• Mon
  • Jul 28, 2014
  • Updated: 4:46pm

FILM (1992)

PUBLISHED : Sunday, 21 August, 2011, 12:00am
UPDATED : Sunday, 21 August, 2011, 12:00am

Glengarry Glen Ross
Al Pacino, Jack Lemmon, Alec Baldwin
Director: James Foley

The latest stock market catastrophe again highlighted the volatility of money. It might be the root of all evil, but everyone needs it.

Unlike, say, love though, money is rarely tackled in the movies - partly because executives don't want to depress their economy-escaping audiences and partly because, well, it's hard for an extremely liquid filmmaker to relate. Which makes it of little surprise that cinema's finest money movie is a transplant from the suffering-artist stage: David Mamet's Pulitzer Prize-winning Glengarry Glen Ross.

On a dark, rainy night, four down-on-their-luck real estate salesmen are sitting in their depressing, decades-old office. In walks a successful executive, who announces a sales competition. First prize: a Cadillac Eldorado. Second prize: a set of steak knives. Third prize: you're fired. Cue two hours of double-dealings, dishonesty and desperation, all in the name of money.

They say all you need is a great script and everything else will fall into place. But a good cast is just as essential, and the film is practically a masterclass in performance. To save space, I'll just list the all-male dramatis personae and let you decide: Al Pacino, Alec Baldwin, Kevin Spacey, Ed Harris, Alan Arkin, Jonathan Pryce and a never-better Jack Lemmon.

That leaves room to write about Mamet's script. It's the ultimate showcase of 'Mamet speak', the writer's trademark approach to subtle, street-smart conversation filled with endless double-meaning and overlapping dialogue (for other great examples, see two underrated DeNiro/Mamet gems, Ronin and Wag the Dog).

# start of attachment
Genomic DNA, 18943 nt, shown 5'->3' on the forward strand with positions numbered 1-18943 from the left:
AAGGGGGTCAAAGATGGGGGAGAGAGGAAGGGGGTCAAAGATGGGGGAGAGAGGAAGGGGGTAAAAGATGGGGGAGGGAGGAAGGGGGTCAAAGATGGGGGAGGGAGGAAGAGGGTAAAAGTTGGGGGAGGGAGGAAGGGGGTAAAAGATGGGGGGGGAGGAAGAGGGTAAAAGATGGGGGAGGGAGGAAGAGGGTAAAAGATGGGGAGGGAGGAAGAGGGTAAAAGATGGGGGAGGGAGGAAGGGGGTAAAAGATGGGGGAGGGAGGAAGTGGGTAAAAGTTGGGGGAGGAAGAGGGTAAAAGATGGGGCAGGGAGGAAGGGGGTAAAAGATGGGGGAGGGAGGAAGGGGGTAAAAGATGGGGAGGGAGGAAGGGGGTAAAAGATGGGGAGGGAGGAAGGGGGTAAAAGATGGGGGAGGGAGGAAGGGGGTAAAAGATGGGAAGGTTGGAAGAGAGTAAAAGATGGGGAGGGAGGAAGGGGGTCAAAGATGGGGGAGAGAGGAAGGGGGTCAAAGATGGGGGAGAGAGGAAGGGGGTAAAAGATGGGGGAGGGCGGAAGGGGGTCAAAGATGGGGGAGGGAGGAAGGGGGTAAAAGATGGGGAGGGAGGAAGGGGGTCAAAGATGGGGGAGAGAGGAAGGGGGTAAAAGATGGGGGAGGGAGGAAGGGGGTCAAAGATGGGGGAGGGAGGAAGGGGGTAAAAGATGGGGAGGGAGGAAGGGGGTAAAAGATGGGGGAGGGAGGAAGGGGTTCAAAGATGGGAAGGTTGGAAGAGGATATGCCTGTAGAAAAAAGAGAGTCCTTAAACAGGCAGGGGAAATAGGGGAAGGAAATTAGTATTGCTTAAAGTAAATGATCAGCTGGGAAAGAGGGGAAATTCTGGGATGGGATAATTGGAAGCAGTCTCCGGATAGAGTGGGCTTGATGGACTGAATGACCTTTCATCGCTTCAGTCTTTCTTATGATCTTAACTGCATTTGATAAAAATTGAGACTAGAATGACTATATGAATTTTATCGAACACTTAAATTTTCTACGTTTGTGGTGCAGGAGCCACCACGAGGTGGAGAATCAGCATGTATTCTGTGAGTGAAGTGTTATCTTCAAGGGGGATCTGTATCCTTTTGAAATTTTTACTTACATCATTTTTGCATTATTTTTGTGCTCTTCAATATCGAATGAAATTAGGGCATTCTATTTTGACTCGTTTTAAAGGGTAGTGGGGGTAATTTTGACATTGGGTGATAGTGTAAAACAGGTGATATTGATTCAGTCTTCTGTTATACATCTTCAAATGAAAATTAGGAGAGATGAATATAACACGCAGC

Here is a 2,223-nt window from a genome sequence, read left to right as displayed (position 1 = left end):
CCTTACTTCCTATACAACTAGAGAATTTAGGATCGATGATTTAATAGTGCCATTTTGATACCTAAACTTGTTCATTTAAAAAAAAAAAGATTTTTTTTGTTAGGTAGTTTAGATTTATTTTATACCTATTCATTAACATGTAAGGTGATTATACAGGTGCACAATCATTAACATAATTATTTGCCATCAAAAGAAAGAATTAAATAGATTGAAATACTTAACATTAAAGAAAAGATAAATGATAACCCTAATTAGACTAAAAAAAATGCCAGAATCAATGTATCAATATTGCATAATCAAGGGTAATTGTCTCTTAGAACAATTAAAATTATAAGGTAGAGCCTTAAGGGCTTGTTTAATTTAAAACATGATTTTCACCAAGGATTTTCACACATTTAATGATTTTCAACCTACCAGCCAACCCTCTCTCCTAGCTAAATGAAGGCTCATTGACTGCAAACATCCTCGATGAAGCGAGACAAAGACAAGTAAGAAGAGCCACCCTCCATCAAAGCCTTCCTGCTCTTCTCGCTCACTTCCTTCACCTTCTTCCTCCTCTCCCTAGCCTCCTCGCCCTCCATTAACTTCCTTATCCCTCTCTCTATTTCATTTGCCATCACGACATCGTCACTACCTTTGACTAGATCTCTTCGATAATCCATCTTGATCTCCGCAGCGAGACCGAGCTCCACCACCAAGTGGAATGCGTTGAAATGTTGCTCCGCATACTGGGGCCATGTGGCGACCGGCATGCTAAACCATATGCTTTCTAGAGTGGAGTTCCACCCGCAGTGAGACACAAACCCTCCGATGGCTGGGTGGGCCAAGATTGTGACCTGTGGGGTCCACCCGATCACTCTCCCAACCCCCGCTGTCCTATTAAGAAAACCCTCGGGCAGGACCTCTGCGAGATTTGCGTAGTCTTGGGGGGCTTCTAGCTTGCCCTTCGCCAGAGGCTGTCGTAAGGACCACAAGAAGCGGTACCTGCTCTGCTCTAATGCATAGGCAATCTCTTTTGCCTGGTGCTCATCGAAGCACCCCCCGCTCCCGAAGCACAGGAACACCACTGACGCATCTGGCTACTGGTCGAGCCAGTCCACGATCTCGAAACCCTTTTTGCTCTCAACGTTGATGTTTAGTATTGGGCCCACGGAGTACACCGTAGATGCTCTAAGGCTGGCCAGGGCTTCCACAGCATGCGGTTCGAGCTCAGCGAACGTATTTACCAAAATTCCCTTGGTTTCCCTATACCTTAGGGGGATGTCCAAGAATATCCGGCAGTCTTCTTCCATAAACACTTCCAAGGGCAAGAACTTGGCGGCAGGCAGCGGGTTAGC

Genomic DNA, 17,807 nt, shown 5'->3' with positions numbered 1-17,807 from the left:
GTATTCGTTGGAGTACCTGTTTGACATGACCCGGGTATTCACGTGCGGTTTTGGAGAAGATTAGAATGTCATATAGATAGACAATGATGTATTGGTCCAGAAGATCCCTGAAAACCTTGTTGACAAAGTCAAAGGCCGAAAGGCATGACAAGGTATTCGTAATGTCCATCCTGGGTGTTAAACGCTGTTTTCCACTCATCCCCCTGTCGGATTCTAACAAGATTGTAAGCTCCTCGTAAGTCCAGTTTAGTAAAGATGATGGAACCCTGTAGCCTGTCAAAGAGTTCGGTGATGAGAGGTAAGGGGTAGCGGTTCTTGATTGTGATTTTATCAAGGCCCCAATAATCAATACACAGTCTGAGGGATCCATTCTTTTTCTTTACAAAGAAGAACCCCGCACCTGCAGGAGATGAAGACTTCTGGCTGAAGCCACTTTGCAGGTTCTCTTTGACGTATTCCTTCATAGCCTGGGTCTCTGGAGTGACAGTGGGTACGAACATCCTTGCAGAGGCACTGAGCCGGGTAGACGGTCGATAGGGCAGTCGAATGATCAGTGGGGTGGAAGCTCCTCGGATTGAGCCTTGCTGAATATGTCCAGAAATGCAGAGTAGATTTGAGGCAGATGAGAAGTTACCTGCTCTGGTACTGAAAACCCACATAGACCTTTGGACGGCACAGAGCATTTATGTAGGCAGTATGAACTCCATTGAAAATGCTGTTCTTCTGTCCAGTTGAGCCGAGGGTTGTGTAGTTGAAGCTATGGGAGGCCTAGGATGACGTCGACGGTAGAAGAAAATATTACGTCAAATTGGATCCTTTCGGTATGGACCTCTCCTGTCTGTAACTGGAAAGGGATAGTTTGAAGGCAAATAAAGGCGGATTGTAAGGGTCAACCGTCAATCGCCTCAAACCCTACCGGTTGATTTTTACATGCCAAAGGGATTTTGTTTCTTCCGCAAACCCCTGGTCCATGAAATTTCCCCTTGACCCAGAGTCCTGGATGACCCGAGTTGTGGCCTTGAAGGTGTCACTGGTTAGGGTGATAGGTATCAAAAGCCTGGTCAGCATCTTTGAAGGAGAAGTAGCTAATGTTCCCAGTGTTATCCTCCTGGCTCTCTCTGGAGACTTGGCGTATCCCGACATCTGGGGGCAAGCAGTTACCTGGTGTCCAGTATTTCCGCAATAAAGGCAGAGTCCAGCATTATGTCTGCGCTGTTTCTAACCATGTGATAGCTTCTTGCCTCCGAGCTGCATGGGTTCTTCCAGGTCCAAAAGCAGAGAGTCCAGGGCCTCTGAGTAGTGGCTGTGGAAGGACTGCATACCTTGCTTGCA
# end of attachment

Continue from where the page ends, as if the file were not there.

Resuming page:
Mamet was obviously at his peak when he wrote Glengarry, but more than that, the greatness of the script came through its subject. Money, barring relationships, causes the most emotional distress in a person's life, and a lack of it can be extremely apparent in our anxious chat. Mamet captures his destitute, deadbeat salesmen perfectly, every nervous nuance and insecure inflection brought forward in not what the characters say, but the way they worriedly say it.

He's gone on to mine the matter to death in his heist-and-con directorial efforts, but it was here that Mamet captured it most succinctly. The dialogue is so fresh and real, one hardly notices the film takes place predominantly in the salesmen's gloomy real estate office. And it's here that director James Foley comes in - stage-to-screen adaptations often suffer the 'filmed play' syndrome, but the cramped quarters work in favour of the story's nocturnal mood.

Foley shoots Glengarry like a Depression-era Edward Hopper painting, each carefully chosen location and lighting selection (late-night diner, neon lights through venetian blinds) ideal for the plight of its penniless, raincoat-wearing salesmen.

Glengarry Glen Ross captures the highs and lows of money: how little we notice it when we're up, but how quickly we scheme and shout when we're down. Through a combination of an exceptional cast, understated direction and Mamet's razor-sharp script, it is - as the tagline says - a story for everyone who works for a living.

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